Using temporal expectation to assess auditory streaming in mice

Gaëlle A. Chapuis*, Paul T. Chadderton

*Corresponding author for this work

Research output: Contribution to journalArticle (Academic Journal)peer-review

2 Citations (Scopus)
241 Downloads (Pure)


Auditory streaming is the process by which environmental sound is segregated into discrete perceptual objects. The auditory system has a remarkable capability in this regard as revealed in psychophysical experiments in humans and other primates. However, little is known about the underlying neuronal mechanisms, in part because of the lack of suitable behavioural paradigms in non-primate species. The mouse is an increasingly popular model for studying the neural mechanisms of perception and action because of the range of molecular tools enabling precise manipulation of neural circuitry. Here we present a novel behavioural task that can be used to assess perceptual aspects of auditory streaming in head-fixed mice. Animals were trained to detect a target sound in a one of two simultaneously presented, isochronous pure tone sequences. Temporal expectation was manipulated by presenting the target sound in a particular stream either early (~2 s) or late (~4 s) with respect to trial onset in blocks of 25-30 trials. Animals reached high performance on this task (d’ > 1 overall), and notably their false alarms were very instructive of their behavioural state. Indeed, false alarm timing was markedly delayed for late blocks compared to early ones, indicating that the animals associated a different context to an otherwise identical stimulus. More finely, we observed that the false alarms were timed to the onset of the sounds present in the target stream. This suggests that the animals could selectively follow the target stream despite the presence of a distractor stream. Extracellular electrophysiological recordings during the task revealed that sound processing is flexibly modulated in a manner consistent with the optimisation of behavioural outcome. Together, these results indicate that the perceptual streaming can be inferred via the timing of false alarms in mice, and provide a new paradigm with which to investigate neuronal mechanisms of selective attention.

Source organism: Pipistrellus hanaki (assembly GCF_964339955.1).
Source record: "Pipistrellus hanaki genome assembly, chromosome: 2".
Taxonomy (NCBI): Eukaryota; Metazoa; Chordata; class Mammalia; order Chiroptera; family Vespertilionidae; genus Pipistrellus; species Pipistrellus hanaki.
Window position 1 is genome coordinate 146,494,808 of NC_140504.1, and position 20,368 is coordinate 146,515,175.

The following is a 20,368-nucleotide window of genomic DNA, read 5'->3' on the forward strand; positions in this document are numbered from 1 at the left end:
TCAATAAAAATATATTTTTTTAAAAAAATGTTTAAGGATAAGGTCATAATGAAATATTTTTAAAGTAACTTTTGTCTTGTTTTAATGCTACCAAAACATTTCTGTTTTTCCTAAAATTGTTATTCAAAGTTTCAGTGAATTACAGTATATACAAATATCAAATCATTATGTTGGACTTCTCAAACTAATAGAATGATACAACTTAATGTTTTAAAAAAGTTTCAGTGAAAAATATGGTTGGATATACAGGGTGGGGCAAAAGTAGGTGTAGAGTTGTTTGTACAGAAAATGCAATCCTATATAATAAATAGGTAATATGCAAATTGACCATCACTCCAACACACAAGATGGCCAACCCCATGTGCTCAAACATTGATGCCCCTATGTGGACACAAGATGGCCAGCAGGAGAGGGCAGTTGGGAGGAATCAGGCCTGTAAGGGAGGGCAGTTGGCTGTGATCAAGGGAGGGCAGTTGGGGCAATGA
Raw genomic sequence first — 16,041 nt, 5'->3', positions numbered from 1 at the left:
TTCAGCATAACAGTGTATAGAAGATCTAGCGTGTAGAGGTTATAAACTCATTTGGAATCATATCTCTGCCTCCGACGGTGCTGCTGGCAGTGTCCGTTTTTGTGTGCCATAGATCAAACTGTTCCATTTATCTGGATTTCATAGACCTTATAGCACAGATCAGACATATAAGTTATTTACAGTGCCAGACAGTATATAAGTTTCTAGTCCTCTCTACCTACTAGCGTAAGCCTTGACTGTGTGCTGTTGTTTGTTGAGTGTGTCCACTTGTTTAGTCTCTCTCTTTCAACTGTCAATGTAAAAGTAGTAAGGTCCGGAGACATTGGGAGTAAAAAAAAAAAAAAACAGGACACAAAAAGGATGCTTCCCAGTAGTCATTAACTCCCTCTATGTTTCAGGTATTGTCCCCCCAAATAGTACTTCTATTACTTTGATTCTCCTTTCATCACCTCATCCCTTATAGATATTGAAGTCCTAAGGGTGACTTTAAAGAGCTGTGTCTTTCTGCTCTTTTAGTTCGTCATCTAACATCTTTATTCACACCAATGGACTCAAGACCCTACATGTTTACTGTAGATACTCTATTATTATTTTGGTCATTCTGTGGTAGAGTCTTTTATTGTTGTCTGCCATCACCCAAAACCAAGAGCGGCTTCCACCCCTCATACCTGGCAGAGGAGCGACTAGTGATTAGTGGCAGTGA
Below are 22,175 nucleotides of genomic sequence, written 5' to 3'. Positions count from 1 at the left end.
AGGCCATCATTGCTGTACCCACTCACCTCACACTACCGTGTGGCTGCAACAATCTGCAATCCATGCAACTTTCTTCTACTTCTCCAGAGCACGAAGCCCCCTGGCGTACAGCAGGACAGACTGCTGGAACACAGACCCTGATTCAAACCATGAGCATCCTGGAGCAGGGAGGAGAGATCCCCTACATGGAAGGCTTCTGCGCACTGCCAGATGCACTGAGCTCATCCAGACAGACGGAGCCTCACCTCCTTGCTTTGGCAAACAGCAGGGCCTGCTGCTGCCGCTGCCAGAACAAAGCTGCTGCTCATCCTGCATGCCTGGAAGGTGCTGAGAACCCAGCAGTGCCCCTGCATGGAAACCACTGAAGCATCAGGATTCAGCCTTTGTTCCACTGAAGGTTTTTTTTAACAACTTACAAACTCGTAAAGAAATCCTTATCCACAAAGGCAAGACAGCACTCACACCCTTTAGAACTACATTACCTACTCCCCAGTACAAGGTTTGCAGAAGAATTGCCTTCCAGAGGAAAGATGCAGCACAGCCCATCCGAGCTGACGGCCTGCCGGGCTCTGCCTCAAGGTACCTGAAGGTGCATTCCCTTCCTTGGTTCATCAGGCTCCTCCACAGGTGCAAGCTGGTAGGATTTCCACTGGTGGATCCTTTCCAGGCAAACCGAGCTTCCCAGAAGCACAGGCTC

Original languageEnglish
Article number205
Number of pages11
JournalFrontiers in Behavioral Neuroscience
Publication statusPublished - 11 Sep 2018


  • Auditory cortex (AC)
  • False alarm (FA)
  • Psychoacoustic
  • Scene analysis
  • Selective attention
  • Top-down pathways


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